It’s all about the equipment: With the crampons and ice tools our author manages to climb the wall. But has he got enough strength to get all the way to the top?It’s all about the equipment: With the crampons and ice tools our author manages to climb the wall. But has he got enough strength to get all the way to the top?

Pride comes before …

Back on the ground, I can still feel the adrenaline and happy hormones in my body, and I can’t wait to climb the next route. This is also down to Michl, who explains every technical detail in a calm and patient way – just like a yoga teacher. He praises me for every little progress I make, and he describes my icefall debut as “amazing”, although he was three times faster than me on the same route. The next ice wall we want to climb is five metres higher and quite a bit steeper. I do my best at hitting, pushing, kicking and swinging. I am already getting addicted to the feeling of hitting the axe into the ice, hearing the hollow sound, and pulling myself up. I feel I could break through any obstacle with these tools. At the same time, I don’t notice how I am losing my strength.

While making my way hand over hand along a vertical crevice, I suddenly feel really weak. In order to climb around an overhang, I have to place the ice axe further away. But I feel paralysed! My legs are trembling. I have lost all my strength. What’s next? Should I go down? My gaze wanders down to my feet, beneath me there is only the abyss. I am about 15 metres above the ground. I start panicking. “I cannot go any further,” I scream. “Let yourself fall back into the rope.” Oh, right. The rope. I had been focusing too much on my climbing craze and had completely forgotten about the rope.

At the Eispark Osttirol there are more than 70 routes with different levels of difficulty. The icefalls have been designed artificially.At the Eispark Osttirol there are more than 70 routes with different levels of difficulty. The icefalls have been designed artificially.

Can I just let go? In slow motion, I pull the axe out of the ice wall and then hit it straight back in. What if the rope doesn’t hold? The edge of the ice over which the rope runs looks extremely sharp. What if the rope has frayed? But I can’t hold myself up here any longer. I release the ice axe. First the left one, then the right one – and then I let myself fall. One second. It feels like forever. Then the rope catches me. And although I have only let myself fall half a metre, my heart is pounding like mad. Sweat-soaked I reach the ground. Michl repeats one last time “amazing”, then we pack our stuff and make our way back.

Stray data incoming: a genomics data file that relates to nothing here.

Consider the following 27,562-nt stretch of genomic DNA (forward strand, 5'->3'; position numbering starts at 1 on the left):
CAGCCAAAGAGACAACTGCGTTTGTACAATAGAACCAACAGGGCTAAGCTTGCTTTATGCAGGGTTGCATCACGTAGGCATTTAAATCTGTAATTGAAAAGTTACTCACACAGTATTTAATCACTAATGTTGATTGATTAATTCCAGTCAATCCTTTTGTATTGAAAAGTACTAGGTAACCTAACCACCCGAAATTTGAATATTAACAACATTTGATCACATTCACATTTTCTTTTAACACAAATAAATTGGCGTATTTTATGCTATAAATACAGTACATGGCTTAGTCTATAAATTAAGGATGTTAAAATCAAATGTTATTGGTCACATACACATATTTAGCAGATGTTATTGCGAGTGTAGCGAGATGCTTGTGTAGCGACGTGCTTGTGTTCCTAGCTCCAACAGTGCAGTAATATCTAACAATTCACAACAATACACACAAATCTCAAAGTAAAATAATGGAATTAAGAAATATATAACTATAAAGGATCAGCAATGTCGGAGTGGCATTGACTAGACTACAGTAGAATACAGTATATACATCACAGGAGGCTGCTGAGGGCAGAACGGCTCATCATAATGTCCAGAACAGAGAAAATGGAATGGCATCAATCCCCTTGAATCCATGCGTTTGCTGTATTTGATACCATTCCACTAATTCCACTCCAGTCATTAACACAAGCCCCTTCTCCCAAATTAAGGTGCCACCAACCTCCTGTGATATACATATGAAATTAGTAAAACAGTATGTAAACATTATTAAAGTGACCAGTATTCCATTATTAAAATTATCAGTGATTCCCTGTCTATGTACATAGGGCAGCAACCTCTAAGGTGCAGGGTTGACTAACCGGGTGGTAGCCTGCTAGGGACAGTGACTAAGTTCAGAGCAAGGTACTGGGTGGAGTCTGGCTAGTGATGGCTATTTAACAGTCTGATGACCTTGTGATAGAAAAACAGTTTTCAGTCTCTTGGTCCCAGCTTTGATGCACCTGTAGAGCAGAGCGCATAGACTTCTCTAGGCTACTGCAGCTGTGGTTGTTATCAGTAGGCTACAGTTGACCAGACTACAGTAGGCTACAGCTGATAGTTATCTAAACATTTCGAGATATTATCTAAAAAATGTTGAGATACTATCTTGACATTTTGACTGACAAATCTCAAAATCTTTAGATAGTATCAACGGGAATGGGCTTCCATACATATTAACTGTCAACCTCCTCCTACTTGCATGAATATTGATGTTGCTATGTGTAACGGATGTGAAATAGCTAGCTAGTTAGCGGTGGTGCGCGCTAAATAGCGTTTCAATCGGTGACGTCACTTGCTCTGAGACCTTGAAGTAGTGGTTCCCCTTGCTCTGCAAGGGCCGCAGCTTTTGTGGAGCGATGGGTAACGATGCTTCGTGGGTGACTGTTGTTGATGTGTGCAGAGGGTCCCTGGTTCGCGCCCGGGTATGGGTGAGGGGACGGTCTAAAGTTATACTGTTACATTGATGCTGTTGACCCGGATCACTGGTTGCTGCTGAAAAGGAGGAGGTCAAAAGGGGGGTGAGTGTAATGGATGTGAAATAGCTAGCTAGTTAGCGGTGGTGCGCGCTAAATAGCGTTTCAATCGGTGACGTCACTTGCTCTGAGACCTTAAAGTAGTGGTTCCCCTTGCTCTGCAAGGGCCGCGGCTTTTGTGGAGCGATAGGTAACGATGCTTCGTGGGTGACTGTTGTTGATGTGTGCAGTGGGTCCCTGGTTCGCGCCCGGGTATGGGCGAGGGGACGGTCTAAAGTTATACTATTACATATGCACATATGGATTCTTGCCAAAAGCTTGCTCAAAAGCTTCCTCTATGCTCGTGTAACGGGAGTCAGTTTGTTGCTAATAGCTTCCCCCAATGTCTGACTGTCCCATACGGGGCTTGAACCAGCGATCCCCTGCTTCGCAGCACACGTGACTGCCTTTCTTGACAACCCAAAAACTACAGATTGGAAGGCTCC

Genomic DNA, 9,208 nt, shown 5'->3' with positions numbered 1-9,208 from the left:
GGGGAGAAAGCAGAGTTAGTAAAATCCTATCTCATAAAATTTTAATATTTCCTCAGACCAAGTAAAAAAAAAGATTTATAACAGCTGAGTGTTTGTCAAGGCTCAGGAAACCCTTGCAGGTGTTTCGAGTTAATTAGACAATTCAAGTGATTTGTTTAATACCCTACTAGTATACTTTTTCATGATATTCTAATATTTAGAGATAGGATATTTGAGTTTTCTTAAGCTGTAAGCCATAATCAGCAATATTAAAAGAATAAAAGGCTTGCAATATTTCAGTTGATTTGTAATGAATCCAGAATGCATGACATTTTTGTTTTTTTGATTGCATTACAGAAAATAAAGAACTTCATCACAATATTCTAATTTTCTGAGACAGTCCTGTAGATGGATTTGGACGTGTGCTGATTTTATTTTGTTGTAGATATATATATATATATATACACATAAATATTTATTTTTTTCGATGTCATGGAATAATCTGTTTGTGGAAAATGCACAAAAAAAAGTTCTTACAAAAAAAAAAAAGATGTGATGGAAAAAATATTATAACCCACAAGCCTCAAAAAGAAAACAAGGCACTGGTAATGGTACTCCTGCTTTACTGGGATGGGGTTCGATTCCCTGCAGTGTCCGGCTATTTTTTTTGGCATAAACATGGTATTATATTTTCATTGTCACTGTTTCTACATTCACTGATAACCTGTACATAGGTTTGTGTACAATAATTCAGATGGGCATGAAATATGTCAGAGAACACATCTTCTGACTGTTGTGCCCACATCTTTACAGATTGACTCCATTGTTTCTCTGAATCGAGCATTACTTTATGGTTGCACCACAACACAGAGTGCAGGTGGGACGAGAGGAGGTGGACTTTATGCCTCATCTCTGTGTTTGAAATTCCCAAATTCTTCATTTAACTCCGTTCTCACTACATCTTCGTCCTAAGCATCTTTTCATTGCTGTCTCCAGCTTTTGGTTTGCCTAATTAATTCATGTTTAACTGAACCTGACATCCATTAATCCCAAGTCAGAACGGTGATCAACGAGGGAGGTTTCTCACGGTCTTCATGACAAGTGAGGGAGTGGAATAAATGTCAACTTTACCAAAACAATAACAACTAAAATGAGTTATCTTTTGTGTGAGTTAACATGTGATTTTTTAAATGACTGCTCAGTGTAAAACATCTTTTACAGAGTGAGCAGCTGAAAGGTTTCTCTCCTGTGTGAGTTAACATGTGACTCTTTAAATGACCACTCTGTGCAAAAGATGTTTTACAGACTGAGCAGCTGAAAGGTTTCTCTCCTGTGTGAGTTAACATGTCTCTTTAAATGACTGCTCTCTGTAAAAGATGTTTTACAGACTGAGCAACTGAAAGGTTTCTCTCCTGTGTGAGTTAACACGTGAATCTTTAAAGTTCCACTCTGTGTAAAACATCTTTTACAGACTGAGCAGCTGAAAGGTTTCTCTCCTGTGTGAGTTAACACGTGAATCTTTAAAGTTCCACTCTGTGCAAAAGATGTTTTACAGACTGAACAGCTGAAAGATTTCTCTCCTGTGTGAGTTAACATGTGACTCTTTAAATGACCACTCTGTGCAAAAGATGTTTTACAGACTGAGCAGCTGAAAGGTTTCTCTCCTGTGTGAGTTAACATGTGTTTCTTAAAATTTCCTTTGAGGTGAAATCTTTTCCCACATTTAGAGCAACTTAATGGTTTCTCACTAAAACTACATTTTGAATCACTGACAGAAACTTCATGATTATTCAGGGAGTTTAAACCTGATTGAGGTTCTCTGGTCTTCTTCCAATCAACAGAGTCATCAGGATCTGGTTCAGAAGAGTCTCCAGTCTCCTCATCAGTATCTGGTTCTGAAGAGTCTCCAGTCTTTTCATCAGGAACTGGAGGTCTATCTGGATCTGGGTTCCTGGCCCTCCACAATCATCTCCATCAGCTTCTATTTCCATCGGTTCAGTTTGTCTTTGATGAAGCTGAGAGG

I know the feeling of spending all day outside in the mountains and in fresh air – the tingly feeling on my skin, the pleasant dizziness in my head and the shaky thighs from skiing all day. And still everything seems different this time. I am so proud that I have overcome my fear. When I close my eyes, I can feel the cold of the wall and hear the smacking sound of the ice tools hitting the frozen water. Bang. Bang. Over and over again. Step by step further up. And the best part: I have learnt something today; I have unlocked a new part of the snowy mountains. The frozen waterfalls will now be more than just a gorgeous, unapproachable and at the same time attractive part of the winter wonderland. They are now a new option. High up in the mountains there is no daily routine. The next adventure is always around the corner.

Wolfgang Westermeier rides to the office every morning. On the weekends he likes nothing more than trying out new sports in the mountains – from hot-balloon rides in winter to trailrunning races in summer.